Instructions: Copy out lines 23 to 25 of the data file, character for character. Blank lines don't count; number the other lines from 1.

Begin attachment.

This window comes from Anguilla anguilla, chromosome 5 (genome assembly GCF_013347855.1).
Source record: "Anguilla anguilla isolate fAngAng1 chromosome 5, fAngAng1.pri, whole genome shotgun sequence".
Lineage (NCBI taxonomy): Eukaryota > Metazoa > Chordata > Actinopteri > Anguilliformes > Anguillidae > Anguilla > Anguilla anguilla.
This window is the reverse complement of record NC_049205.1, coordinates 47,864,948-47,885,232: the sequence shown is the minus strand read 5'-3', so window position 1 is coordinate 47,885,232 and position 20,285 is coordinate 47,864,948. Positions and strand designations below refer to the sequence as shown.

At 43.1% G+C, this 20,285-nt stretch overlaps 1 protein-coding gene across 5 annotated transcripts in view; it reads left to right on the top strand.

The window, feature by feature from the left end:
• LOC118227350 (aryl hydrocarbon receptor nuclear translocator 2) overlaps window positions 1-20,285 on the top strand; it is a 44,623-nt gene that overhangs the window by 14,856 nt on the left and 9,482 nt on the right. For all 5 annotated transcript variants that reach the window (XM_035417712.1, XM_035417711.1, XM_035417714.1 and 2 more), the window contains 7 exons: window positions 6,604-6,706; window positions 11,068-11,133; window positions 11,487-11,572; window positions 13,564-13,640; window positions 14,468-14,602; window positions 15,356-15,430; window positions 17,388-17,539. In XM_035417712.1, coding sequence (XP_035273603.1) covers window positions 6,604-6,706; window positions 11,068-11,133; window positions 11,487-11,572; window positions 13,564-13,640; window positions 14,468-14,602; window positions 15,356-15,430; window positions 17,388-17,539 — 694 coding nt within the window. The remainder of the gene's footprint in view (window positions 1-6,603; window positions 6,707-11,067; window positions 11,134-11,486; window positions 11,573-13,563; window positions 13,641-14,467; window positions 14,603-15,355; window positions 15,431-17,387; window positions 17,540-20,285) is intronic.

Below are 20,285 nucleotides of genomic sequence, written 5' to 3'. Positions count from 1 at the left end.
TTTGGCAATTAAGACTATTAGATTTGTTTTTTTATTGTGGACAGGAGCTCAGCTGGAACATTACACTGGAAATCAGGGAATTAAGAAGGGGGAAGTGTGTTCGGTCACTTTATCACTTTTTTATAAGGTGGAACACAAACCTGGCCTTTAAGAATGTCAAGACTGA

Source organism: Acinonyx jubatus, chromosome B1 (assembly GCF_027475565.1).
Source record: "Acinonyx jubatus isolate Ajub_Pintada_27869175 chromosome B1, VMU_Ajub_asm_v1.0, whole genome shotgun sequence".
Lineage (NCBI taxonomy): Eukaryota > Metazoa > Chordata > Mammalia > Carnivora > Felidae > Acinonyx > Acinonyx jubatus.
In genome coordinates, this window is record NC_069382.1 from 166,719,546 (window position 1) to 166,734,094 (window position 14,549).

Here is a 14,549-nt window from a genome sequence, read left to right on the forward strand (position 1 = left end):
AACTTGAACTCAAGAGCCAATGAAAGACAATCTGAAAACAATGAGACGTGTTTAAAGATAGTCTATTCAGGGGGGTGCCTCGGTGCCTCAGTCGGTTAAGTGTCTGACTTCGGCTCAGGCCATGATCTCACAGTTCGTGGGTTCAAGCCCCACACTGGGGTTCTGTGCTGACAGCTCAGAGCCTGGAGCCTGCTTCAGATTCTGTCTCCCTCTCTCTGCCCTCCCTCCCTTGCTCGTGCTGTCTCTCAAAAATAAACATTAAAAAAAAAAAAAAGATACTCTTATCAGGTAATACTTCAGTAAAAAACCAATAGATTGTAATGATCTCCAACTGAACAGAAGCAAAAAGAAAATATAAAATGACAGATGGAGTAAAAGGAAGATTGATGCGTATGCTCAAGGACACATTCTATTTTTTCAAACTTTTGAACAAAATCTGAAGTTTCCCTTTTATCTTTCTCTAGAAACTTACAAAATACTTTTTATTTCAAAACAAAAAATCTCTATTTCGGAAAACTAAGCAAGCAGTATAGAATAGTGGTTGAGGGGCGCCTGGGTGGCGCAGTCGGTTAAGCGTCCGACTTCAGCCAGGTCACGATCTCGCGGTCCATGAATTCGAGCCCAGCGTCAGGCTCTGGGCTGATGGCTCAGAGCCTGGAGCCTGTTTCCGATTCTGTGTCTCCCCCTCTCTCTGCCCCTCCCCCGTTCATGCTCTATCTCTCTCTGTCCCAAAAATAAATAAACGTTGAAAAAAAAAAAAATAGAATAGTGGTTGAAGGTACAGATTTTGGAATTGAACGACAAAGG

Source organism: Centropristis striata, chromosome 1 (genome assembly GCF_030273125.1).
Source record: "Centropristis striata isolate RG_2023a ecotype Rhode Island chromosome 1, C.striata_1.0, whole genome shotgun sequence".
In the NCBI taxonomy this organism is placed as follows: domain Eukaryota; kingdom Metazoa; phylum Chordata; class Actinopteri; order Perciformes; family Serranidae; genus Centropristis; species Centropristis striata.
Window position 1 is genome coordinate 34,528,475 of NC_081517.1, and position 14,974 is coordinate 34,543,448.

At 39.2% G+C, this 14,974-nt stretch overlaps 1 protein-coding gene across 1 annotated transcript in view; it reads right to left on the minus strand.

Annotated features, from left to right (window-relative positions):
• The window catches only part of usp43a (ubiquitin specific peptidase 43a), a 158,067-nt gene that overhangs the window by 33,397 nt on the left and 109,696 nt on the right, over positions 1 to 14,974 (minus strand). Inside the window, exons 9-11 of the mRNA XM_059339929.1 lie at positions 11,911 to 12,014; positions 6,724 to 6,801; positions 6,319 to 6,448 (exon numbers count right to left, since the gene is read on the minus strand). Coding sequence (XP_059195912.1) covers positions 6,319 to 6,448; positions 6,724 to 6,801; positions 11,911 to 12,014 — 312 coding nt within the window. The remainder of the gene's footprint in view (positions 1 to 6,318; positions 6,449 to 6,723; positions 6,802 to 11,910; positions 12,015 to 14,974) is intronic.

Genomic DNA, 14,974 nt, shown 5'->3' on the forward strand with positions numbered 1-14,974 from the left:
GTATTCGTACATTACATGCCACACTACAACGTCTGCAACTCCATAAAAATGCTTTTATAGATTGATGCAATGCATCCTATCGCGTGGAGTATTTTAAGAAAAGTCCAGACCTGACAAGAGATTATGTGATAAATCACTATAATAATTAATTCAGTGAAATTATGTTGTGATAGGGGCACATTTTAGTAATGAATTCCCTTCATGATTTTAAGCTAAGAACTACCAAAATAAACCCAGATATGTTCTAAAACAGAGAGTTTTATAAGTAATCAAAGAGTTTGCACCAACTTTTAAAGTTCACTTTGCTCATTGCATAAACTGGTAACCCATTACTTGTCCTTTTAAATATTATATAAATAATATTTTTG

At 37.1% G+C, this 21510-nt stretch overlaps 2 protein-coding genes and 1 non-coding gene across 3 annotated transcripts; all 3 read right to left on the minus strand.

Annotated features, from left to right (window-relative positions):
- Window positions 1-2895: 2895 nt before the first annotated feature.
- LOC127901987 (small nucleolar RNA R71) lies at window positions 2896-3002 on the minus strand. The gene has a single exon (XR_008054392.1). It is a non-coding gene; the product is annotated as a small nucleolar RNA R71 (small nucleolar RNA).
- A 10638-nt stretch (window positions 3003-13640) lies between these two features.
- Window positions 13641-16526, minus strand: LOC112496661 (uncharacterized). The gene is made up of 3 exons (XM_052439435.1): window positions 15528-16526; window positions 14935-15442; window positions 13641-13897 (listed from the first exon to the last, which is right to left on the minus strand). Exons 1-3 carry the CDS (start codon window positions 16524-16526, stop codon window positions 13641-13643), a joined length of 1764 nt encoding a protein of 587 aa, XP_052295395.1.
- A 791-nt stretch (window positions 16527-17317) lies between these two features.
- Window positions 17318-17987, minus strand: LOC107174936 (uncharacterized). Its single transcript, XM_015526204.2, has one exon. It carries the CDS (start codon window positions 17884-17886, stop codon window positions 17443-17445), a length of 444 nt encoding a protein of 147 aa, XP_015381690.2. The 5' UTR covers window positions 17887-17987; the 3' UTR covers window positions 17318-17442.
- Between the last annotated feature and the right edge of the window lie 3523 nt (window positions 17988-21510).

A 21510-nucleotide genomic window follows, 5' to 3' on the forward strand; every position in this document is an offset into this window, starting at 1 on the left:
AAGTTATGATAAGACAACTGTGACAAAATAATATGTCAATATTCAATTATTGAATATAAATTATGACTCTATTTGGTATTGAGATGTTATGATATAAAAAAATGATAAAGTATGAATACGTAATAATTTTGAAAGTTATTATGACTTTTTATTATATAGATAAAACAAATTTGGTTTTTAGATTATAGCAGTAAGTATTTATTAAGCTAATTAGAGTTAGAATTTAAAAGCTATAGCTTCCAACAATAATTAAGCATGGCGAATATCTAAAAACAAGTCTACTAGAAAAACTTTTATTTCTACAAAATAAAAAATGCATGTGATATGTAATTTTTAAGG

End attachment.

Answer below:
Genomic DNA, 14,974 nt, shown 5'->3' on the forward strand with positions numbered 1-14,974 from the left:
GTATTCGTACATTACATGCCACACTACAACGTCTGCAACTCCATAAAAATGCTTTTATAGATTGATGCAATGCATCCTATCGCGTGGAGTATTTTAAGAAAAGTCCAGACCTGACAAGAGATTATGTGATAAATCACTATAATAATTAATTCAGTGAAATTATGTTGTGATAGGGGCACATTTTAGTAATGAATTCCCTTCATGATTTTAAGCTAAGAACTACCAAAATAAACCCAGATATGTTCTAAAACAGAGAGTTTTATAAGTAATCAAAGAGTTTGCACCAACTTTTAAAGTTCACTTTGCTCATTGCATAAACTGGTAACCCATTACTTGTCCTTTTAAATATTATATAAATAATATTTTTG

At 37.1% G+C, this 21510-nt stretch overlaps 2 protein-coding genes and 1 non-coding gene across 3 annotated transcripts; all 3 read right to left on the minus strand.